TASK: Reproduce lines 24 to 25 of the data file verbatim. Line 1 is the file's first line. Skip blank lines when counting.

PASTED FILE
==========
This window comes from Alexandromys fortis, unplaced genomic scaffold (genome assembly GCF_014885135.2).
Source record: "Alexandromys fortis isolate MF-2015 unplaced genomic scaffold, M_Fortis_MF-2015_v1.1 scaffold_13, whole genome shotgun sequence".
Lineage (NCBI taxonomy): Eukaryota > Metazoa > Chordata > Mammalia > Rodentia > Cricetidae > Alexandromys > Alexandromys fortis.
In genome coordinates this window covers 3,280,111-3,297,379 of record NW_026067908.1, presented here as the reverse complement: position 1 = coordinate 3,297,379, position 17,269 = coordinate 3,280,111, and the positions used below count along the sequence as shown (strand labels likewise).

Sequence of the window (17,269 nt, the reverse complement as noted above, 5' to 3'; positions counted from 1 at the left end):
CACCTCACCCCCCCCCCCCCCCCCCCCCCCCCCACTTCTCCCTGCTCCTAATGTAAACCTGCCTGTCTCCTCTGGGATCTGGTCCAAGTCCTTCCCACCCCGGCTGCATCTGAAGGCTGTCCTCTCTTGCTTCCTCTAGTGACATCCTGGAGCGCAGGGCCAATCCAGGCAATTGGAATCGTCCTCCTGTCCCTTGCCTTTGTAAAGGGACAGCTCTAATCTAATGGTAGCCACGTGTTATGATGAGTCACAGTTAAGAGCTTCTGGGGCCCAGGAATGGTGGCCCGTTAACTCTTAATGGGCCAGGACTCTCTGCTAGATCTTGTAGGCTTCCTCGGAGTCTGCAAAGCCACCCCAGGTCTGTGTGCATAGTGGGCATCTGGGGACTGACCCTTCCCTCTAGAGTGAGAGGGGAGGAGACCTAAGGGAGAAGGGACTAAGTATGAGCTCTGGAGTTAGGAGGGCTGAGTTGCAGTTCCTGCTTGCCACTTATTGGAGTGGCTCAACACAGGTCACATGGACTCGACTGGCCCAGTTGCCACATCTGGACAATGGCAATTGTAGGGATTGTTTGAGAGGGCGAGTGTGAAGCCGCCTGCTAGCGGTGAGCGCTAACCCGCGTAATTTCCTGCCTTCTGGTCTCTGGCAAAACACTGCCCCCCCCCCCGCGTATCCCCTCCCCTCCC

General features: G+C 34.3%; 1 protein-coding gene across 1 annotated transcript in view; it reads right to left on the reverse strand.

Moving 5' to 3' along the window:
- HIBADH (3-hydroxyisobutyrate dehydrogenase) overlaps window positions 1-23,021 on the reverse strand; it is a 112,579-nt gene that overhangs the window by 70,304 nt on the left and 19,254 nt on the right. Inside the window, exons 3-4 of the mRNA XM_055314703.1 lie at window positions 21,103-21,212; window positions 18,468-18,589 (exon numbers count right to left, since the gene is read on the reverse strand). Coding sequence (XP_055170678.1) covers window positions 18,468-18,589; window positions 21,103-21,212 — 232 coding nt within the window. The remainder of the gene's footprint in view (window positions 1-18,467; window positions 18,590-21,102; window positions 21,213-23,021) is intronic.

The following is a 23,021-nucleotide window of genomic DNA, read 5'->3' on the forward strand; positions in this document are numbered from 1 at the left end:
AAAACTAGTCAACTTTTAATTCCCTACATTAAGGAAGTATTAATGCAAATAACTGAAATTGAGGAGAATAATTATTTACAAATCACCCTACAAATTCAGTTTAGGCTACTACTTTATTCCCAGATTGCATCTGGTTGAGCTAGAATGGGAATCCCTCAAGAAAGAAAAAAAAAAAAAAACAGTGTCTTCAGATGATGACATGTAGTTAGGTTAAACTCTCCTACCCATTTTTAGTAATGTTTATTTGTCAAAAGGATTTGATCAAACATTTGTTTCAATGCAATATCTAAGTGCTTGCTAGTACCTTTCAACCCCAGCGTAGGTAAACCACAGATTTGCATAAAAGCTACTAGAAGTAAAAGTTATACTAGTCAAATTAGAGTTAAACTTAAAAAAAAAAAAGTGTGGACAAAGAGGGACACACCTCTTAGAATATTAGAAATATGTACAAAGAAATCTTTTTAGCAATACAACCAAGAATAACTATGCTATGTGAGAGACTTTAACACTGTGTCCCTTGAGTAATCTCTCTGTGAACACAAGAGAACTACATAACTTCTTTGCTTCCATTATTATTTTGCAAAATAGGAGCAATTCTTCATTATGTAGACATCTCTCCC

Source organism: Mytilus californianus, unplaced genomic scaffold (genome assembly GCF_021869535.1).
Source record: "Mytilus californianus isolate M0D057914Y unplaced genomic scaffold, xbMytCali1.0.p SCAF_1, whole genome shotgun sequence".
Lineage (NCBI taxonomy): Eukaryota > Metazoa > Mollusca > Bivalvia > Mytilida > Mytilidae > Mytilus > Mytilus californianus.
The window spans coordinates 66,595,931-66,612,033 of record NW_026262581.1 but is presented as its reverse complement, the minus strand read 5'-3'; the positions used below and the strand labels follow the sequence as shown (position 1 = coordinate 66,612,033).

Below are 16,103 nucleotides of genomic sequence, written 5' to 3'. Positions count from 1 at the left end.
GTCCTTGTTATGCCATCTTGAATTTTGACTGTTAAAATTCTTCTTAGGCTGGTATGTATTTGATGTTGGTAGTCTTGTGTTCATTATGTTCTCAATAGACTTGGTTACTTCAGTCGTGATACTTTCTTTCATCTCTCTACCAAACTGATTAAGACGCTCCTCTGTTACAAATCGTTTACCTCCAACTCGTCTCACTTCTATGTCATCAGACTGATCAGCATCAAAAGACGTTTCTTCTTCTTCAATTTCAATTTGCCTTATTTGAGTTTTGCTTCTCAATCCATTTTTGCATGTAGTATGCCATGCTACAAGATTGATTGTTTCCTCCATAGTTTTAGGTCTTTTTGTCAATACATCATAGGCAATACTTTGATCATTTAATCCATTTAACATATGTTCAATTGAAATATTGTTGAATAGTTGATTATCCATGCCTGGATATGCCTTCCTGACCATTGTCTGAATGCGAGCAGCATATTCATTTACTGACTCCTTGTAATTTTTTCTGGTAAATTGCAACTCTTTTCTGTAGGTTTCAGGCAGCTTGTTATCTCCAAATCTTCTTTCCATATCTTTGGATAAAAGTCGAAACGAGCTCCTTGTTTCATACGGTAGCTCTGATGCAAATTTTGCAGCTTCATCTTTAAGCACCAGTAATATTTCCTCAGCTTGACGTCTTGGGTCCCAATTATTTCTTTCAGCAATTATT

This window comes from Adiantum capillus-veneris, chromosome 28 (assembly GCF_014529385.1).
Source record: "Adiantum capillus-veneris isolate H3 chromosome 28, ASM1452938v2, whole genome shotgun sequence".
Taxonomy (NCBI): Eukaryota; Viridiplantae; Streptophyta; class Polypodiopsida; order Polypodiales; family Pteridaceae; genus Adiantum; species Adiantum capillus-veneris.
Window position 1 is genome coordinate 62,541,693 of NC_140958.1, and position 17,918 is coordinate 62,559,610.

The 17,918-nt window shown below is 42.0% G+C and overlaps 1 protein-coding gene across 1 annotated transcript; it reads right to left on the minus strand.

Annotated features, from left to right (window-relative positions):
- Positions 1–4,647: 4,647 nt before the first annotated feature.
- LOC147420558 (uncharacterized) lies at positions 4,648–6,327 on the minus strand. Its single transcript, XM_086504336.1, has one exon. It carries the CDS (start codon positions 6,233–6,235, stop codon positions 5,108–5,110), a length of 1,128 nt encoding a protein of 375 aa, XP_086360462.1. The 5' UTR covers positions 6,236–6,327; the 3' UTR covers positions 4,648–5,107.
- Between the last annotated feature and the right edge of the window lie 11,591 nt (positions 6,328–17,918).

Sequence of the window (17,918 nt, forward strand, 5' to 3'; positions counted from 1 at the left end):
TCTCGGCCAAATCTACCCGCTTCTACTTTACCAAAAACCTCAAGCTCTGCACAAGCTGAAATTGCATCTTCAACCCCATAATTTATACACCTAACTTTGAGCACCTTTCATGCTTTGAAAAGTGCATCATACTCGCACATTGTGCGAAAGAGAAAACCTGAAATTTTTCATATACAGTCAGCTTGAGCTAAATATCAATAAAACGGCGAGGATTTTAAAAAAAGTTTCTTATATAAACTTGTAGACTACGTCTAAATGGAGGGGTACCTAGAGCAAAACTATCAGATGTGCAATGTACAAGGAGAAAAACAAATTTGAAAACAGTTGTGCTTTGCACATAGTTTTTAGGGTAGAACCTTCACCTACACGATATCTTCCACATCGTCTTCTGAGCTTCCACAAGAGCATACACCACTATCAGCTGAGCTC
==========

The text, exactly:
- Positions 1–4,647: 4,647 nt before the first annotated feature.
- LOC147420558 (uncharacterized) lies at positions 4,648–6,327 on the minus strand. Its single transcript, XM_086504336.1, has one exon. It carries the CDS (start codon positions 6,233–6,235, stop codon positions 5,108–5,110), a length of 1,128 nt encoding a protein of 375 aa, XP_086360462.1. The 5' UTR covers positions 6,236–6,327; the 3' UTR covers positions 4,648–5,107.